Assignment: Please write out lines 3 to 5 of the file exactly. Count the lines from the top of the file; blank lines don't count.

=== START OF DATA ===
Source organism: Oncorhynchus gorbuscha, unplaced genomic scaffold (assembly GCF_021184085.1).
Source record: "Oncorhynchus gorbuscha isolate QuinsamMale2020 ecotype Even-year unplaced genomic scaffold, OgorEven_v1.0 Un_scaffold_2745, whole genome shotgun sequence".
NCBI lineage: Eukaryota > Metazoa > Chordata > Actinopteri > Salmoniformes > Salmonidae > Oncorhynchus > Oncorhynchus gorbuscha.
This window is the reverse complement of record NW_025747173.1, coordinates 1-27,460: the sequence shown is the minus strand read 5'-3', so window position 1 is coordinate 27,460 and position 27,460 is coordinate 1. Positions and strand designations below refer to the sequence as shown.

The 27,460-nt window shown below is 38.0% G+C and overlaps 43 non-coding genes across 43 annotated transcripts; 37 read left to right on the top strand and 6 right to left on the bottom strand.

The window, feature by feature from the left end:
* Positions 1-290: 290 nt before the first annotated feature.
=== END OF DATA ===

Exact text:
NCBI lineage: Eukaryota > Metazoa > Chordata > Actinopteri > Salmoniformes > Salmonidae > Oncorhynchus > Oncorhynchus gorbuscha.
This window is the reverse complement of record NW_025747173.1, coordinates 1-27,460: the sequence shown is the minus strand read 5'-3', so window position 1 is coordinate 27,460 and position 27,460 is coordinate 1. Positions and strand designations below refer to the sequence as shown.

The 27,460-nt window shown below is 38.0% G+C and overlaps 43 non-coding genes across 43 annotated transcripts; 37 read left to right on the top strand and 6 right to left on the bottom strand.